Once again, it could come down to Florida
BY LYNN SWEET Twitter: @lynnsweet October 24, 2012 10:00PM
Ann Romney reads the menu as a crowd watches and photographs her outside WrightÍs Gourmet House in Tampa, Fla., Wednesday, Oct. 24, 2012. Romney is kicking off her bus tour and will campaign around the state for her husband Republican Presidential candidate Mitt Romney. (AP Photo/The Tampa Bay Times, Willie J. Allen Jr., Pool)
Updated: November 26, 2012 7:15AM
BOCA RATON, Fla. — It’s Wednesday night and despite the threat of Tropical Storm Sandy, about 200 people filled the Romney campaign storefront office in a mall here for a pep talk from Sen. John McCain (R-Ariz.).
“Mitt Romney cannot be president of the United States unless he wins the State of Florida,” said McCain, urging the crowd to make “that extra phone call” to get out the Romney vote.
Florida in 2012 is reprising its role as a premier presidential toss-up state.
In 2008, President Barack Obama, won with 51 percent to McCain’s 48.2 percent. In 2004, President George W. Bush with 52.1 percent of the vote bested Sen. John Kerry at 47.1 percent. And in 2000, the year of the hanging chad and recount, Bush beat Vice President Al Gore by a mere 537 votes.
Of all the battleground states, Florida is the top prize, with 29 electoral votes. Florida has had a tough go in the past few years; housing values crashed and unemployment was higher here than in other parts of the nation, 8.7 percent in September.
Romney and Obama and their SuperPAC allies are waging a fierce battle on the ground, the airwaves and in mailboxes. Romney is ahead of Obama by 1.8 points, according to the RealClearPolitics.com Florida poll average on Wednesday.
The presidential rivals — and their spouses — have been in Florida a lot and will be in and out through Election Day.
There is also a constant flow of well-known surrogates such as McCain and Sen. Marco Rubio (R-Fla.) for Romney and for Obama, one-time Republican, former Florida Gov. Charlie Crist and Democratic National Committee Chair Rep. Debbie Wasserman Schultz (D-Fla.). Mayor Rahm Emanuel left Florida Monday, working the base and Jewish vote over the weekend.
“It’s the biggest swing state,” Florida Gov. Rick Scott, a Republican, told me. “This is a microcosm of the country, 19 million people. We have people from every walk of life from all around the world.”
There are many Hispanic voters but as Rep. Mario Diaz-Balart (R-Fla.) told me, they are diverse. “You have very large Colombian, Cuban, Nicaraguan, Dominican, Peruvian, Puerto Rican populations in different parts of the state,” he said.
Retirees can be found across the Sunshine State and they are politically powerful because they turn out to vote. Bob Graham, a Democrat who is a former Florida governor and senator told me, “there are some peculiar issues to Florida, one of which is Medicare,” he said.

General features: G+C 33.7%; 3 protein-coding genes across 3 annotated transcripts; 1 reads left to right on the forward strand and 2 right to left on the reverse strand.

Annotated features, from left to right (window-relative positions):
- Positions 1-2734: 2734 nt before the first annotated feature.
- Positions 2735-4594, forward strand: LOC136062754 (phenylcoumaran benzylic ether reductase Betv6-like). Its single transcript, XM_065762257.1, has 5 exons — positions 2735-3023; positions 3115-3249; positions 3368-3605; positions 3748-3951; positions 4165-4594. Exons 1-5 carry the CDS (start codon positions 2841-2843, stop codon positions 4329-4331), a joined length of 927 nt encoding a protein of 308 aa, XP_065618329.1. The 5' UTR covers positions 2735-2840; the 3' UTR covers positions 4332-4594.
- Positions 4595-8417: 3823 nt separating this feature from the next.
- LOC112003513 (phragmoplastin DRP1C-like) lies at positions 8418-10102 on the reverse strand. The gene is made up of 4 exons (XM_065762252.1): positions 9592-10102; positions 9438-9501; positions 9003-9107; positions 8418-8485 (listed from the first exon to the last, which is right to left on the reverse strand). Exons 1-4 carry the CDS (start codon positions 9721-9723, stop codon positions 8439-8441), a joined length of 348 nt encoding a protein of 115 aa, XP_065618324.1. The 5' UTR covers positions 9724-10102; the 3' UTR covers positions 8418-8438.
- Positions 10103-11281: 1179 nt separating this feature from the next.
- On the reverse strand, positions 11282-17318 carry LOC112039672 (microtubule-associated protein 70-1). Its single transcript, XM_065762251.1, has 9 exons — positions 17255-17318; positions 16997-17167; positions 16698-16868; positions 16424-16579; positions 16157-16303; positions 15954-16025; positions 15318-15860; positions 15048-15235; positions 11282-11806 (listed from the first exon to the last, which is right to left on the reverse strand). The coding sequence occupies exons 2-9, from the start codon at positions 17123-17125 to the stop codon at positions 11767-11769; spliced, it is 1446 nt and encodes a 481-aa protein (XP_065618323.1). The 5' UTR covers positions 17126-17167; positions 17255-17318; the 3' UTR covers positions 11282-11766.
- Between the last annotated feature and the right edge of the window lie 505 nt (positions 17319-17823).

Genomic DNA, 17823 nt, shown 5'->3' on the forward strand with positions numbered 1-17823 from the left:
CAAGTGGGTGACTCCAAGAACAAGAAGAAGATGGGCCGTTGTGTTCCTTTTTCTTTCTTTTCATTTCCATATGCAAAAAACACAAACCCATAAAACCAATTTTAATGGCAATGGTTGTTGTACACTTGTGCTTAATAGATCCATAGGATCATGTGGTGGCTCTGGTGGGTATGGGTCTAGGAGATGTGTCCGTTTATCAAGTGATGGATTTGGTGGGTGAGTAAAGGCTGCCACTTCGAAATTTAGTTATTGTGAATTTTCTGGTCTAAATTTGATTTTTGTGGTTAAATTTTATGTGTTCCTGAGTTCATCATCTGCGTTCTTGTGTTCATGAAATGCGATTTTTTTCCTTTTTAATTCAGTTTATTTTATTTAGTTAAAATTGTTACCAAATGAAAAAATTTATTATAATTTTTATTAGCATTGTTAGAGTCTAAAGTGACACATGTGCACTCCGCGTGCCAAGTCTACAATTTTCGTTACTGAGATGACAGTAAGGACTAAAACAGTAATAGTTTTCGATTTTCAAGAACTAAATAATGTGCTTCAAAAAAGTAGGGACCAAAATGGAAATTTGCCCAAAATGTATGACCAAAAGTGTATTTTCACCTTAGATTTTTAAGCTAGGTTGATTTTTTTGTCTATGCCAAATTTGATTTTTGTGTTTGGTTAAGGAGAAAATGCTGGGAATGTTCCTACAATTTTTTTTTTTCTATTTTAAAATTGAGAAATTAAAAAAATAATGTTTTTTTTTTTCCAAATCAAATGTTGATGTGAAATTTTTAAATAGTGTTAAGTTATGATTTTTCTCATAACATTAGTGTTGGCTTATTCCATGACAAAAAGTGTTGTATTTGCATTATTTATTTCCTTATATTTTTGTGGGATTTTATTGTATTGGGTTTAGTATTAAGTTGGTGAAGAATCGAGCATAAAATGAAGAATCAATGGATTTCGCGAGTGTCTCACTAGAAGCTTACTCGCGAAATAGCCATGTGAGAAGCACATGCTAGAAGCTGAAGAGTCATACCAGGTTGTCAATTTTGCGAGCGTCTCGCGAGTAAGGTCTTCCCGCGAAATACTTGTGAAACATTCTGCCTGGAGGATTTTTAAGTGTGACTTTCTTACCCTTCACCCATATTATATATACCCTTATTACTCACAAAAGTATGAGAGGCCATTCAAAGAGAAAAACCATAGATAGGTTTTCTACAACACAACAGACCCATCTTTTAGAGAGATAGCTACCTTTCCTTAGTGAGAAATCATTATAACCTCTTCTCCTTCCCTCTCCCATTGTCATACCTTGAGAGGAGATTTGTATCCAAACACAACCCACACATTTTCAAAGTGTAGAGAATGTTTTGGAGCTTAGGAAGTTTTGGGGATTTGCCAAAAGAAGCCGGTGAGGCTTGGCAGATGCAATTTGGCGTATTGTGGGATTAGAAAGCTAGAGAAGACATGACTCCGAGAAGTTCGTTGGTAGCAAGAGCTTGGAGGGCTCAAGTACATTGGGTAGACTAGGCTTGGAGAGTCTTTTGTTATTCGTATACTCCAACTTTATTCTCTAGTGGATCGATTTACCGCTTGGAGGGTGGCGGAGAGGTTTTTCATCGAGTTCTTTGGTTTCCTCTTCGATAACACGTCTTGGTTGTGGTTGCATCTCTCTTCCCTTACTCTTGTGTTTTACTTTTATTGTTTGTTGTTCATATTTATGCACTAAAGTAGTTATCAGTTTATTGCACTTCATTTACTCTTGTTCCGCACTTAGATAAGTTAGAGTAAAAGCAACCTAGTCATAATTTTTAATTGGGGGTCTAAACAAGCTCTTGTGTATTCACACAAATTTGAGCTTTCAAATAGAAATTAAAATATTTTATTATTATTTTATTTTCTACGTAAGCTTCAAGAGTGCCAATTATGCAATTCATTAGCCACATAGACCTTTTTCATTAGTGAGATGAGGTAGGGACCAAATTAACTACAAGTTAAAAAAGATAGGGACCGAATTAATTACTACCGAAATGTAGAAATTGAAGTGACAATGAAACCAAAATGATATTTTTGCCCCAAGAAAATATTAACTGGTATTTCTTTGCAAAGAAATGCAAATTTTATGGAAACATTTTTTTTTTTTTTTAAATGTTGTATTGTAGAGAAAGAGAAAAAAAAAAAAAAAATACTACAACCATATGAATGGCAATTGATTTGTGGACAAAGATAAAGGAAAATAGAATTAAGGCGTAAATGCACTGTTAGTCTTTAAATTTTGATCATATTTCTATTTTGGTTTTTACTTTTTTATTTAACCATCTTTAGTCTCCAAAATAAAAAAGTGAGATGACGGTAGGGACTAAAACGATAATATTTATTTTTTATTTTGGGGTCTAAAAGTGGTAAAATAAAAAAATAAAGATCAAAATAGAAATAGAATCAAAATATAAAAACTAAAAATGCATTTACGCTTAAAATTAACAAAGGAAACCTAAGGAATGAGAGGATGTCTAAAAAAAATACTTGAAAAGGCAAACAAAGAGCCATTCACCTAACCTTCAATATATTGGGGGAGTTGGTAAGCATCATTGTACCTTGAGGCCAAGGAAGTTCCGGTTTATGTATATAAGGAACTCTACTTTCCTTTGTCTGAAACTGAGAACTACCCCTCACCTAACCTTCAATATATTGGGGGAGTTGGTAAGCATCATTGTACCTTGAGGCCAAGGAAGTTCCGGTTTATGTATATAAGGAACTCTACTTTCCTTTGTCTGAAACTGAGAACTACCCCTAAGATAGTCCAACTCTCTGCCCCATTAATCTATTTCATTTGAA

Florida has distinct regions:
There is the famous gulf-to-coast “I-4 Corridor” of a growing number of new and swing voters named after the Interstate running east-west from Hillsborough County, which includes the Tampa Bay area through Orlando to Daytona.
Southeast Florida contains folks from or with roots in northern cities and is more Democratic, with most of the state’s Jewish voters living in Palm Beach, Broward and Miami-Dade Counties.
Southwest Florida has more Midwest transplants and leans more Republican. There are conservative Democrats in the Panhandle and large military populations in northern part of the state — more GOP friendly.
Obama, who on Tuesday headlined a large rally in Delray Beach in southern Florida, along the Atlantic coast, on Thursday touches town in Tampa, on that I-4 contested turf. Ann Romney stumped in Florida on Wednesday and Thursday. Romney works the I-4 with three stops on Saturday — the day early voting begins in the state.
Most of Florida’s African-American voters are registered Democrats, and Obama campaign manager Jim Messina said in a briefing call to reporters on Tuesday, ‘there are 250,000 more registered African-American and Latino voters than there were four years ago when the president won Florida.”
Romney strategist Kevin Madden told me, “We are outpacing where McCain was in the I-4 corridor, which is critical. We’ve had improved numbers with Hispanic voters in the southern part of the state, and we are just seeing improved enthusiasm in places like the Panhandle,” he said.
Over at the Romney “victory center” in east Boca, McCain is winding up; he invokes a famous saying of unclear origin to crank up the troops. Said McCain, “don’t forget the immortal words of the late Mayor Daley of Chicago, ‘Vote early and vote often’.”